Lords take evidence on Personal Service Companies
02 December 2013
Tax experts, professors and professional bodies will next Monday 2 December be questioned by the new House of Lords Committee charged with investigating the tax issues relating to Personal Service Companies.
Monday 2 December, Committee Room 4, Palace of Westminster:
- Professor Judith Freedman - Pinsent Masons Professor of Taxation Law at the University of Oxford;
- Kate Cottrell - Tax Consultancy Expert and Managing Director of Bauer & Cottrell; and
- Robin Williamson - Technical Director, Low Incomes Tax Reform Group.
- Frank Haskew - Head of the Tax Faculty at the Institute of Chartered Accountants in England and Wales (ICAEW);
- Jason Piper - Technical Manager, Tax and Business Law at the Association of Chartered Certified Accountants (ACCA); and
- Patrick Stevens - Tax Policy Director at the Chartered Institute of Taxation (CIOT).
The Committee will explore with the witnesses issues including:
- Who the winners – and losers – are, when a worker uses a Personal Service Company (PSC);
- If there is sufficient understanding of the IR35 rules amongst workers and businesses, and whose responsibility should it be to determine if a business transaction is subject to them;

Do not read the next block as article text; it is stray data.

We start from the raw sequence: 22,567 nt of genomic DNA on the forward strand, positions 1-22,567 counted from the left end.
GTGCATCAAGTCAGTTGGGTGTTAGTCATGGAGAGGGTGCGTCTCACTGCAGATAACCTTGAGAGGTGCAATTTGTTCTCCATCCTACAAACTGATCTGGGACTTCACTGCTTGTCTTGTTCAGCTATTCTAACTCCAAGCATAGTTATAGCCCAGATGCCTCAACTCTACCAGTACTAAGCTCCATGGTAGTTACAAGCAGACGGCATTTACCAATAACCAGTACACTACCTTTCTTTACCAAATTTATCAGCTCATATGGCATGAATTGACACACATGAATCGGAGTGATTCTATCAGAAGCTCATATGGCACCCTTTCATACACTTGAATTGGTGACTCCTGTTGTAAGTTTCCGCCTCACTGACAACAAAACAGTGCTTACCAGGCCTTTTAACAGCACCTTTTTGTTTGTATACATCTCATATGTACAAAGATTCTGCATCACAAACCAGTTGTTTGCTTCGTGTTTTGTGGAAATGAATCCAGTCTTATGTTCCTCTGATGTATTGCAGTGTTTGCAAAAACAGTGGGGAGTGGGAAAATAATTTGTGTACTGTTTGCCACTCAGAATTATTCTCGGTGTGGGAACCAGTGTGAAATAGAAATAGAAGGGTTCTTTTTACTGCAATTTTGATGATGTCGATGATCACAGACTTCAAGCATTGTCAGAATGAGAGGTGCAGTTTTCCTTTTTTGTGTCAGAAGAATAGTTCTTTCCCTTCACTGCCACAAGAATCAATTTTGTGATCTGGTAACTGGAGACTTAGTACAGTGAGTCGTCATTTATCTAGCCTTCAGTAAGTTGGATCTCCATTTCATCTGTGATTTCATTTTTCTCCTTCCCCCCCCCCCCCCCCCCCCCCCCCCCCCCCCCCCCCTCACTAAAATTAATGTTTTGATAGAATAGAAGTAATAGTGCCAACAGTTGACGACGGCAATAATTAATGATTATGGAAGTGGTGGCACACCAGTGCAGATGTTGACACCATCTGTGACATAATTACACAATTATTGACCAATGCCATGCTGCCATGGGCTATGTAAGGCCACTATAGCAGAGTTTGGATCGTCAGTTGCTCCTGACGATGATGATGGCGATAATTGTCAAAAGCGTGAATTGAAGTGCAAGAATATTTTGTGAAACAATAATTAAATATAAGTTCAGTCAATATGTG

- If Her Majesty’s Revenue and Customs (HMRC) is doing enough to develop statistics and monitoring systems which can provide information on the levels of understanding of PSC tax returns; and
- How effective the IR35 legislation has been and its overall value in terms of the additional tax income it has generated for the Government.
The Committee will also question the professional bodies on issues such as:
- How effectively HMRC works with them and if the introduction of the IR35 forum has changed their working relationship;
- How well HMRC responds to IR35 enquires and pursuing investigations, and if it needs to establish an agreed set of service performance standards; and
- If they are aware of any evidence of abuse of the PSC expenses rules, and, if so, how they think it should be addressed.
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